A Holy Experience – and hearing Advent anew

I love Ann Voskamp’s site, “A Holy Experience.” If you ever have one blog to visit in the early mornings or late nights, and ever want to pause and think about things like gratitude, faith, children and everyday sacredness, farming and food, beauty and noticing the small things, vulnerability and trust, love and questions, the power of words and of listening – then you may love her site as much as I do.

Today, I came across this Advent story she told to her daughters, a story told into and through their simple and amazing little lives. This story about what Christmas is really about, and the wisdom of a child, is about the best version I’ve ever heard – it’s retelling the sometimes too-familiar to feel awe-inspiring, yet powerfully eternal and poignant, story of Immanuel God with us.

Read it sometime if you like, and remember the power of God’s gift with a smile, some sniffs and tears, while a little person tugs at your pant leg – everyday ordinary meets wondrously sacred all the time on her blog.

Advent Quote

Was there a moment, known only to God, when all the stars held their breath,
when the galaxies paused in their dance for a fraction of a second,
and the Word, who had called it all into being,
went with all his love into the womb of a young girl,
and the universe started to breathe again,
and the ancient harmonies resumed their song,
and the angels clapped their hands for joy?

– Madeline L’Engle

Abundance and Abide

I was preparing for a short meditation for a friend’s baby shower last week, and two words kept coming to me as I thought about Momma B and her sweet Baby I; abundance and abide. I think these two concepts have been creeping into my mind lately and out through my life in various ways – they seemed to also fit perfectly this occasion of celebrating and sanctifying motherhood.

I ended up starting off by sharing how scarcity is the reality that most of us are exposed to daily. Whether its looking for sales, borrowing baby clothes or feeling the budget strain of a new child, “not having” and skimping seem to be normal, while abundance and overflow seem to be abnormal. While penny-pinching can be a needed – even good – exercise, I think that not having enough financially, or not having enough time, or patience with a toddler, or enough job opportunities, or support, or schools that accept us – whatever it is, not “having ENOUGH” can lead us into believing the lie that WE are “not enough.” And that is just a lie – we are already enough, right now, not after the to do list is done, or the money is saved, or the weight is lost or the goal is attained. Today, we are each enough – and that is because of who God is, and through God’s abundance – not because of who I am. But I am enough today, Momma B holding Baby I, was enough that day, simply because we know God and can turn to the source of an overflowing, always abundant, economy of grace and fullness. I am NOT enough, it turns out, all on my own. I am not ever able to pull off looking like, or pretending to be, or even racing full speed, toward being enough for everyone; I must turn toward the God of abundance to escape fear and scarcity. And this God has enough, has plenty, has an enormous amount of whatever I need – and this is what finally quiets the chatter and worry of scarcity within.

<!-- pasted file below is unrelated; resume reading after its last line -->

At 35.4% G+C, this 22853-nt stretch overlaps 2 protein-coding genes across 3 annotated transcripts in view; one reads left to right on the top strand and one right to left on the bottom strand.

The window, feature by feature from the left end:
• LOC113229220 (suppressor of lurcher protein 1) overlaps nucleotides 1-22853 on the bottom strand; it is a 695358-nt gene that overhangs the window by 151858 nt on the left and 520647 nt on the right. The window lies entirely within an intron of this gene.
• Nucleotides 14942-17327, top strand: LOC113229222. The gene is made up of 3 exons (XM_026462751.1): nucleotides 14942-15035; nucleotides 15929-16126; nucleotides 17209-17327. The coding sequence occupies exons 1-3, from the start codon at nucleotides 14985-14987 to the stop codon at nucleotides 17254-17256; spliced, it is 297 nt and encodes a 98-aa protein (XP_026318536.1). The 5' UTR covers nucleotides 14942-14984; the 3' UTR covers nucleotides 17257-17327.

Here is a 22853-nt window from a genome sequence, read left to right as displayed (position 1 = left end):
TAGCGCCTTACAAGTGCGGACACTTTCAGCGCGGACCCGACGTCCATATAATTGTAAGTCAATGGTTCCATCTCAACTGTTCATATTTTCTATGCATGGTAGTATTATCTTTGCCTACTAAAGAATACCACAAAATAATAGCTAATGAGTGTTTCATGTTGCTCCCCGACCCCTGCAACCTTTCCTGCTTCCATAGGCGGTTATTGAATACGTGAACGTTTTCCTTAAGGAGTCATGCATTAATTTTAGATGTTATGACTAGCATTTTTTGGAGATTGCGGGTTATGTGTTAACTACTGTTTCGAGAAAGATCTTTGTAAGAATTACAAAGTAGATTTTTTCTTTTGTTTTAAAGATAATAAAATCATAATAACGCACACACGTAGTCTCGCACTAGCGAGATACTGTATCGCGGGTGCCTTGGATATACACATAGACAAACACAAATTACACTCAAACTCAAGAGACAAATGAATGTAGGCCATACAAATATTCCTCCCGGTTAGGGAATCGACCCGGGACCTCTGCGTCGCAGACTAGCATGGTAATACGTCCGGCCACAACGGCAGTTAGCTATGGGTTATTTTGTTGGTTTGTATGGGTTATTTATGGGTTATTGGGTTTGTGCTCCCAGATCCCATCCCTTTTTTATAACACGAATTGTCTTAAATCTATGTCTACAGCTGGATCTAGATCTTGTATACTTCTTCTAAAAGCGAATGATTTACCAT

If we really understand this idea of abundance – that I am enough through God’s overwhelming graciousness – then I think this is what leads us to abide. “Abide” is a fun, old-fashioned-sounding word that pulls me into its root meaning – which is to rest, to remain, to be in and within. “Abide/remain in me and you will produce much fruit,” we are told. Apart from God we can do nothing – so, abide. Rest. Remain.

I recently did a workshop that revolved around some of these themes and we talked about how God’s job is to be the vine, to produce the fruit, to the work that is necessary to make all things new and restored. Our job is to stay on the vine, to stay connect – abide – and to let God use us. We rest, we obey, we are willing – but God does the producing. My friend co-leading our workshop pointed out, “You never see a grape on the end of the branch gritting its teeth, clenching its hands, saying “gggrrrrr – GROW, grow, be a grape, be a GRAPE, BE A GRAPE!!!”” Grapes just live at the end of the vine, and they grow. We have a role to play – to learn what God is calling us to be, to learn how to stay connected to the vine, to live into God’s abundance. But, it is God who grow, produces, and bears fruit. We then abide. We rest. We stay connected. How differently would I see my spiritual life, my long list of tasks, my goals as a mother/woman/worker – wherever I find myself, what would that look like if I truly was abiding? Resting? Waiting on God? Letting God do the heavy lifting, so to speak.

The relief and rest that comes from knowing it is God who is enough – not me, but God who brings abundance, means that I do not have to do it all, or save it all. Because God is already enough in His abundance, I can rest. I can abide. I can remind myself that it is not up to me to be a perfect parent, or perfect ____ – it is up to me to learn how to remain on the branch and let God produce the fruit. I pray that this good news of God’s abundance right her and now in the mess of today, and our call to abide and rely on God’s provision, sounded like good news that night for my friend holding her one month old. I hope it is also good news that I can live out today and that moms/parents can help me remember to share with each other over and over again.